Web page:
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All comments by Nicolas Hammond
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I contacted ACBL to see if they would be willing to release all of the details of the ACBLscore+ project. Took a while to get a reply. But they declined. They could see no useful benefit. If they would agree; I would be happy to release all of the monthly status reports, redacted to avoid any embarrassment over names; all of the executive status reports etc. etc.

As I have repeatedly stated, I have nothing to hide from this contract or this work. If ACBL would be willing to release, I have no problems.

The last person that posted on some of the financial aspects on the ACBLscore+ project was promptly suspended by the ACBL for violating the NDA. Again, I have nothing to hide.

@Joe: The original contract had full mutual licensing. Very simply, either side could go do whatever they want with the code. After the contract was over, ACBL wanted to do a new contract. The sticking point is that they wanted us to give up the mutual licensing agreement from the original contract, and give them copyright to the existing code for free, and fully own all the code and the copyright of any derivate works should we decide to develop any other software that used any of the ACBLscore+ code base. Some of this code base was ours from before the contract started. They wanted that as well.
17 hours ago
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I think WBF sponsored some of this. There was a demonstration in Orlando.

Check out the HOOL video: http://youth.worldbridge.org/introducing-hool-by-amaresh-deshpande/

Also, more HOOL information: http://youth.worldbridge.org/category/teaching/hool/
Nov. 12
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@Jan: It depends on who you mean easier for.
For the main ACBL office; if all they have to deal with is one incoming check from a tournament (regional/sectional) that represents the ACBL fee (sanction + table fee), this is very easy for them. The detailed work is passed down to the DIC.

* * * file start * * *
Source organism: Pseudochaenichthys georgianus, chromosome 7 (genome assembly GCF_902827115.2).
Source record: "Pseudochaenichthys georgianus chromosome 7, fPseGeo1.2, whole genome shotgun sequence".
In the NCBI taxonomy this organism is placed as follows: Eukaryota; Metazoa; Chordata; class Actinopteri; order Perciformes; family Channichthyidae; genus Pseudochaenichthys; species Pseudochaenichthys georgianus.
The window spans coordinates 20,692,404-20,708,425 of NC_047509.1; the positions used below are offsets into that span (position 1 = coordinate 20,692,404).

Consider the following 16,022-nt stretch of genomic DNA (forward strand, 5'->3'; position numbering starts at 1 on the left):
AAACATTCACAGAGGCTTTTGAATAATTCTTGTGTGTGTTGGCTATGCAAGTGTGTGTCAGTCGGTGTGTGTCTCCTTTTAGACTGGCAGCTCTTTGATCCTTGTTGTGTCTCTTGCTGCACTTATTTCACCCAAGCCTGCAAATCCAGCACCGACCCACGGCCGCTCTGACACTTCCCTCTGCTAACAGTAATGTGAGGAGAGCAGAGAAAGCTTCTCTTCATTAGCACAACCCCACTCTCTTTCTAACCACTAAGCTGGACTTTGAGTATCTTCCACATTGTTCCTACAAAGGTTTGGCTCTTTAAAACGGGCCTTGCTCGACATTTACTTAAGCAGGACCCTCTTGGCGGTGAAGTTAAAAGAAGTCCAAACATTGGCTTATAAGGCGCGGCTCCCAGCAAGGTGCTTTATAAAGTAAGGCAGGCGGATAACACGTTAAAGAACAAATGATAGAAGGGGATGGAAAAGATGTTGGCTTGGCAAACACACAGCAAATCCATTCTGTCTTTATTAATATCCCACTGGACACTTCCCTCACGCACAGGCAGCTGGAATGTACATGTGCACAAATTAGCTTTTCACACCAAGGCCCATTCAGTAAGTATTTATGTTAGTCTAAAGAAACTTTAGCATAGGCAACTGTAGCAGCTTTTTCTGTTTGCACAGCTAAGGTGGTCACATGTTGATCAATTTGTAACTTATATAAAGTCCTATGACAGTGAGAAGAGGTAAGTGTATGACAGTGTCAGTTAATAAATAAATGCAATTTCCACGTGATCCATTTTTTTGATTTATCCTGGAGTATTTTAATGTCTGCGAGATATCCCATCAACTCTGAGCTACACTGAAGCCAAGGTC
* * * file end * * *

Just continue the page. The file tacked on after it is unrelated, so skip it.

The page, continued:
Strictly the sponsor is in charge of a regional/sectional. But ACBL made sure they were in charge of the cash so that they got paid first; and also this avoid volunteers handling cash.
So… DICs for many years were paying cash to the TDs for expenses and doing all the bookkeeping for the tournament. The sponsor signed off. ACBL got their check.
Not saying it was a perfect system; just saying how it used to work. I think they have changed it some.
Nov. 9
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In the US, it used to be the case that a lot of the tournament expenses were paid in cash, e.g. director per-diems/hotels etc. (not sure if this is still true).
There is costs for writing business checks etc. These costs are avoided with cash payment.
Nov. 9
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Margaret: reach out to D7 and their experience with vouchers. They should provide you with the name of the person who mostly handles this. He can provide his experience.
Nov. 8
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Re: What can be done:
Some Districts (e.g. D7) sell vouchers for use at tournaments. If the amount of the entry is the same as the voucher; it makes selling entries much easier. If your District does this; make sure that you number each voucher (to prevent photocopying), and also put an expiration date on the voucher (for accounting reasons).
There is some post-processing afterwards; and a volunteer needed to sell vouchers; and a fee for credit cards. Everything is a trade-off.
Cash is convenient and quick. Top sellers at the NABC average 7 seconds per customer. Not something that can be done with credit cards.
Nov. 6
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Jerry Helms wrote about if 1 is forcing in his October 2018 Bulletin article.
Nov. 5
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The cost of installing/running such a device is small. You can buy small USB powered cameras for under $20. Run with a USB Power Pack $20. The stand to mount them on is under $20. No cables needed on the floor.

Charge up the power pack between sessions. All data stored on a micro USB card. Copied to a computer between sessions.

Now…. here comes the problem …..

EVERYONE will claim that they bid in tempo. No-one does. I've probably looked at more bridge video than most.

I did run this experiment (with permission) at a D7 Regional about 3-4 years ago. In my case the camera had WiFi ability so I could sit elsewhere in the room and watch through the camera remotely (I was not playing).

Basically you cannot put cameras on non flight A players. Tempo is terrible. Last thing anyone wants is a permanent record of them on YouTube hesitating and for the rest of their life be accused of cheating. The Gold Rush players are there to have a good time.

When I put the camera on the A players (pairs event); some of the worst offenders were the D7 Board Members. With my camera mounted high and unobtrusively; I could watch most tables. I had no idea the hands being played, so no idea if there was a needed hesitation; but you could tell very easily if someone has a problem with passing/bidding. It happens ALL the time.